The TTCM (see image below) consists of four components, all of which are linked to one another, i.e.:
- A multidisciplinary team at the outpatient clinic for trauma patients;
- Coordination and individual functional goal setting for each patient by the multidisciplinary hospital-based team;
- A network of specialized primary care physiotherapists; and
- Secured email traffic between the hospital-based physiotherapist and the primary care network physiotherapist.
We examined the TTCM’s effectiveness and cost-effectiveness in 285 trauma patients with at least one fracture in a controlled-before-and-after study in terms of HR-QOL, functional outcome, pain and patient satisfaction. Preliminary evidence was provided that the TTCM improves patient related outcome measures, such as disease-specific HR-QOL, functional status, and patient satisfaction among mild, moderate and severe trauma patients with at least one fracture compared with regular care. For example, the mean difference for functional status at 9 months was nearly 21 points on a 100-points scale, favoring the TTCM group. Furthermore, patients in the intervention group suffered from statistically significantly less pain at 6 and 9 months than their control group counterparts.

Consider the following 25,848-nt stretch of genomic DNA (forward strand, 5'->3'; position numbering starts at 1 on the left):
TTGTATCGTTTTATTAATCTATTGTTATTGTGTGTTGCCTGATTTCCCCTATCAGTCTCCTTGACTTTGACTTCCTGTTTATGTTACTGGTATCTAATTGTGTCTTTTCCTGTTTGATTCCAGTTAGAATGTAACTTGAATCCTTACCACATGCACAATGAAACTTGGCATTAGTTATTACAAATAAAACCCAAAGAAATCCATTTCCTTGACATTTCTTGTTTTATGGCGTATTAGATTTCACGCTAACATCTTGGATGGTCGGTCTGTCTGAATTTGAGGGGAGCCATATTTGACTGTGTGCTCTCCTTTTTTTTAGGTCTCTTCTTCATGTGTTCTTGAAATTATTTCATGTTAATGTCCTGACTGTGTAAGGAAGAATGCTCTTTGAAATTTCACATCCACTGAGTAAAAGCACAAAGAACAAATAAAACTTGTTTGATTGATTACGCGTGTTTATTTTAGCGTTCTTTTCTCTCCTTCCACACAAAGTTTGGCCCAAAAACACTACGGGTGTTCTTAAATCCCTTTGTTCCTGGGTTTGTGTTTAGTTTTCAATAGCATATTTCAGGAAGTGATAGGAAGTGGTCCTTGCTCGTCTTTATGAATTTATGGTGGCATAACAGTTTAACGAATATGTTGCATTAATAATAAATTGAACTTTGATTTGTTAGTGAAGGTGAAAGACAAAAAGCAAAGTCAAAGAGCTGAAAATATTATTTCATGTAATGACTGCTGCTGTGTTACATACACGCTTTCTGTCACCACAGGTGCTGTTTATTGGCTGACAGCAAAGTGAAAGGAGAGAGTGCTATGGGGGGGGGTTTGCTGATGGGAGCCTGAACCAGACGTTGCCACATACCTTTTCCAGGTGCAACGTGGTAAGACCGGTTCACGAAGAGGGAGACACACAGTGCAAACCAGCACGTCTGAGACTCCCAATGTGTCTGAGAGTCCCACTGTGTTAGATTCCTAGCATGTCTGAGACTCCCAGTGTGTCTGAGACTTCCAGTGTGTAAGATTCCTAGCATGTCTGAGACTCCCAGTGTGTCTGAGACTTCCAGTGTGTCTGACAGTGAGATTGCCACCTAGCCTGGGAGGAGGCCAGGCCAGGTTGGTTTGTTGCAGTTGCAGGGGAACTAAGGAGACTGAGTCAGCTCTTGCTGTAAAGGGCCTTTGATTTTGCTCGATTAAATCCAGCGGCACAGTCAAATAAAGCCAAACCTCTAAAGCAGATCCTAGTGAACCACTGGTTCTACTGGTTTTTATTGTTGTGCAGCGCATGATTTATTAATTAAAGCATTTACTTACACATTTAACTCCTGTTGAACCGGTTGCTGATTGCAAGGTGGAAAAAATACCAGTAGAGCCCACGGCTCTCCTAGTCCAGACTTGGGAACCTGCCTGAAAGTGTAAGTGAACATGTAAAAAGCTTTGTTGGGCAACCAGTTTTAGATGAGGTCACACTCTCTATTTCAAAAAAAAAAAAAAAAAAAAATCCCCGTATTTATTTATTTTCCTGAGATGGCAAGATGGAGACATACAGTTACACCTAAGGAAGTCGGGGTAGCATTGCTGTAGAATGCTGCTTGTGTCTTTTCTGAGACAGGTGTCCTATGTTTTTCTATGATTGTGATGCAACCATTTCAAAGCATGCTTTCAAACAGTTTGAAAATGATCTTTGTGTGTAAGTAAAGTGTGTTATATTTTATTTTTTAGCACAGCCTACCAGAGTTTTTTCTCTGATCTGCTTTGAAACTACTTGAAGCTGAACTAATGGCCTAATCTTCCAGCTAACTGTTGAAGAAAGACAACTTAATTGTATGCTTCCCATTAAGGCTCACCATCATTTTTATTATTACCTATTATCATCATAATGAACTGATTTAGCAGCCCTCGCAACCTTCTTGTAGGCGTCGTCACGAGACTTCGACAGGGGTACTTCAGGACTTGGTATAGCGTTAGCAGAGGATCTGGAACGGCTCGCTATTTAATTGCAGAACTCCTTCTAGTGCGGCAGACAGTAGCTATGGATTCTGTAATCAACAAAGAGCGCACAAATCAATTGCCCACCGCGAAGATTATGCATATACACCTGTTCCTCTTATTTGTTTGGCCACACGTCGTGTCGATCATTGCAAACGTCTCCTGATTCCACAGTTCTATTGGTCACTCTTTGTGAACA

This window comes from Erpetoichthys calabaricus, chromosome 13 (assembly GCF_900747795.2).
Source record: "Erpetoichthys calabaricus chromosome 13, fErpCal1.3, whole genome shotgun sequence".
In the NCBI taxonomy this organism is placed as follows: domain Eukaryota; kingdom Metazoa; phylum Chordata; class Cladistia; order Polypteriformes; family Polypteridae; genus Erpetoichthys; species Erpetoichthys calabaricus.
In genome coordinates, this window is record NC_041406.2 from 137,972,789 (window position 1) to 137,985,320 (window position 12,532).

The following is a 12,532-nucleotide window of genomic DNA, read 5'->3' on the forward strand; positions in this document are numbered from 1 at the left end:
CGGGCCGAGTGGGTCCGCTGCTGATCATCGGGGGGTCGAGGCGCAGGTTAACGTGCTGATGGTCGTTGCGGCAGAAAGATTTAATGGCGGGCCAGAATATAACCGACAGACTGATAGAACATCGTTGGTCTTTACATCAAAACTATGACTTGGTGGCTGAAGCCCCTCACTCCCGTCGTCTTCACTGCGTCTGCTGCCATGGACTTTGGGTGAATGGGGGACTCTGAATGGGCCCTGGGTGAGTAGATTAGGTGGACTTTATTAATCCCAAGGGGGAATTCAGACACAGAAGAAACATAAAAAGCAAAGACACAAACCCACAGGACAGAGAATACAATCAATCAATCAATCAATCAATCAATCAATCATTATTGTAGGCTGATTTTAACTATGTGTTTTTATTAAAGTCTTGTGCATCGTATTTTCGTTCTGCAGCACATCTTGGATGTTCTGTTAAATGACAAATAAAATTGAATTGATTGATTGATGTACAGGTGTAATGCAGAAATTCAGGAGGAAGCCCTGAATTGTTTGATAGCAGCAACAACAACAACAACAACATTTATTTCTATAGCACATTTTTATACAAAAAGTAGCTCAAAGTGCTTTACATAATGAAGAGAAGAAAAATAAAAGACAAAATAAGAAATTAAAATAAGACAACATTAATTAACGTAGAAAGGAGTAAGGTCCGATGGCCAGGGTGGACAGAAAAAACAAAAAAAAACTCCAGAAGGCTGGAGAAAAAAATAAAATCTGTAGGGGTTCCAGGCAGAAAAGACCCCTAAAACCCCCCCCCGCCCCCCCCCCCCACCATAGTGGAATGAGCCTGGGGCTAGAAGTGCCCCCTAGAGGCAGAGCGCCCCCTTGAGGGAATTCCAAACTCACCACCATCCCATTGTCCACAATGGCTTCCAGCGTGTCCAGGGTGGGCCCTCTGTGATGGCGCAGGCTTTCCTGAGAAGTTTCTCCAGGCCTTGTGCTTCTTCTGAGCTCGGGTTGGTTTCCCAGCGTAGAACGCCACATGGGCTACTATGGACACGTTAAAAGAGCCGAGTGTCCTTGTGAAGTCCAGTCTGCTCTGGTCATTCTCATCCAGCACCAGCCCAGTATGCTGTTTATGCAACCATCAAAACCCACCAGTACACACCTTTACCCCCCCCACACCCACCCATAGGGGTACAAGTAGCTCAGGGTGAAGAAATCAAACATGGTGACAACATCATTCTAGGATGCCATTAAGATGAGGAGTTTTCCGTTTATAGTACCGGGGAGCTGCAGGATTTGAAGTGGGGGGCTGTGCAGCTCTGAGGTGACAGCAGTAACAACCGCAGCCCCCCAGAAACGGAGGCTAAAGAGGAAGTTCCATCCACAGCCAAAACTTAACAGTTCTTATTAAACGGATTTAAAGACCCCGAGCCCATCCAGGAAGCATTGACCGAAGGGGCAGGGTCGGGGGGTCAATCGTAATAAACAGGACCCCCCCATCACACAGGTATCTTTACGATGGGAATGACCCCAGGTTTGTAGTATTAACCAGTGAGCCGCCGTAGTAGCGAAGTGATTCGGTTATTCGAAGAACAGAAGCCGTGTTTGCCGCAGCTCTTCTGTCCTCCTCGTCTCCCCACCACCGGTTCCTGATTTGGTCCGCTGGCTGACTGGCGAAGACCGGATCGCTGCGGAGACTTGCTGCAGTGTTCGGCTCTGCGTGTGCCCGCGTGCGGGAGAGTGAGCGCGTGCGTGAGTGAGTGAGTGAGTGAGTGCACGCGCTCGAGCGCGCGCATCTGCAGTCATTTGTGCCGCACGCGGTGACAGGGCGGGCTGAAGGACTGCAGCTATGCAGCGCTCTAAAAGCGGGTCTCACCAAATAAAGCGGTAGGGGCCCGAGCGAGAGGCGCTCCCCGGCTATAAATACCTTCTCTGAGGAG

Additionally, we performed a process evaluation, which showed that the TTCM was largely implemented as intended. However, various facilitators and barriers were identified that need to be considered when implementing the TTCM broadly. Examples of such facilitators and barriers are the “shared decision-making process at the outpatient clinic” and an “increased level of knowledge and skills” (facilitators) and the “absence of reimbursement for the hospital-based physical therapists at the outpatient clinic” (barrier for implementation).